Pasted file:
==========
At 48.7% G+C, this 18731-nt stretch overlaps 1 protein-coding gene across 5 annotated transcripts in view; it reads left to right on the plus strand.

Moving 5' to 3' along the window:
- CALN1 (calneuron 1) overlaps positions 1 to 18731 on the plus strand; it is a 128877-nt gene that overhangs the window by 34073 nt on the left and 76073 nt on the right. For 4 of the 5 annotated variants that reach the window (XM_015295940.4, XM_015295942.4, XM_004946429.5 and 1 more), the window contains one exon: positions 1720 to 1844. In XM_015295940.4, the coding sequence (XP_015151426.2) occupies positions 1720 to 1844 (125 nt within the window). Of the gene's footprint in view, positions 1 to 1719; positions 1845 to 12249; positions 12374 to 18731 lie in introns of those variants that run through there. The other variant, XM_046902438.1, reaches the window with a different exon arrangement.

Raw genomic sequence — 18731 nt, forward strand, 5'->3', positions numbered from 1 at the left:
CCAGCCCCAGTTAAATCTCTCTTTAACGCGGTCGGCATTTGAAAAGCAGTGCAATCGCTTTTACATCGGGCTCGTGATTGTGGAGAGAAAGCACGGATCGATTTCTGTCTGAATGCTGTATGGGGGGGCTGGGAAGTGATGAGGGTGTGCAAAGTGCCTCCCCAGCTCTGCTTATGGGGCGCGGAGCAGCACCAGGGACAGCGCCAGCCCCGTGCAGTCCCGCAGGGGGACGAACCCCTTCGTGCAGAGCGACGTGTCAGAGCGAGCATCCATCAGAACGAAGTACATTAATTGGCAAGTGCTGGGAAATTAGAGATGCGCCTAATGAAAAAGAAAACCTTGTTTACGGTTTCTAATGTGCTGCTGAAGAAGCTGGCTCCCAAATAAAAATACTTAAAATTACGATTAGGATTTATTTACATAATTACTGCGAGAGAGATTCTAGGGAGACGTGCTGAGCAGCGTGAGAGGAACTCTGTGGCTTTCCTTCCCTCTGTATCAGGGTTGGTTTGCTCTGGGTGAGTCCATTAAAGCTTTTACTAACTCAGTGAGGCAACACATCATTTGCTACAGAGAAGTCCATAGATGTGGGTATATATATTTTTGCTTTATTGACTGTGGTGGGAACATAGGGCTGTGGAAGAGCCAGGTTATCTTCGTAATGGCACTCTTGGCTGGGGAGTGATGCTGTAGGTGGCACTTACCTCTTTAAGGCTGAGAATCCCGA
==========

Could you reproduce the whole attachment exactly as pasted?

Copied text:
At 48.7% G+C, this 18731-nt stretch overlaps 1 protein-coding gene across 5 annotated transcripts in view; it reads left to right on the plus strand.

Moving 5' to 3' along the window:
- CALN1 (calneuron 1) overlaps positions 1 to 18731 on the plus strand; it is a 128877-nt gene that overhangs the window by 34073 nt on the left and 76073 nt on the right. For 4 of the 5 annotated variants that reach the window (XM_015295940.4, XM_015295942.4, XM_004946429.5 and 1 more), the window contains one exon: positions 1720 to 1844. In XM_015295940.4, the coding sequence (XP_015151426.2) occupies positions 1720 to 1844 (125 nt within the window). Of the gene's footprint in view, positions 1 to 1719; positions 1845 to 12249; positions 12374 to 18731 lie in introns of those variants that run through there. The other variant, XM_046902438.1, reaches the window with a different exon arrangement.

Raw genomic sequence — 18731 nt, forward strand, 5'->3', positions numbered from 1 at the left:
CCAGCCCCAGTTAAATCTCTCTTTAACGCGGTCGGCATTTGAAAAGCAGTGCAATCGCTTTTACATCGGGCTCGTGATTGTGGAGAGAAAGCACGGATCGATTTCTGTCTGAATGCTGTATGGGGGGGCTGGGAAGTGATGAGGGTGTGCAAAGTGCCTCCCCAGCTCTGCTTATGGGGCGCGGAGCAGCACCAGGGACAGCGCCAGCCCCGTGCAGTCCCGCAGGGGGACGAACCCCTTCGTGCAGAGCGACGTGTCAGAGCGAGCATCCATCAGAACGAAGTACATTAATTGGCAAGTGCTGGGAAATTAGAGATGCGCCTAATGAAAAAGAAAACCTTGTTTACGGTTTCTAATGTGCTGCTGAAGAAGCTGGCTCCCAAATAAAAATACTTAAAATTACGATTAGGATTTATTTACATAATTACTGCGAGAGAGATTCTAGGGAGACGTGCTGAGCAGCGTGAGAGGAACTCTGTGGCTTTCCTTCCCTCTGTATCAGGGTTGGTTTGCTCTGGGTGAGTCCATTAAAGCTTTTACTAACTCAGTGAGGCAACACATCATTTGCTACAGAGAAGTCCATAGATGTGGGTATATATATTTTTGCTTTATTGACTGTGGTGGGAACATAGGGCTGTGGAAGAGCCAGGTTATCTTCGTAATGGCACTCTTGGCTGGGGAGTGATGCTGTAGGTGGCACTTACCTCTTTAAGGCTGAGAATCCCGA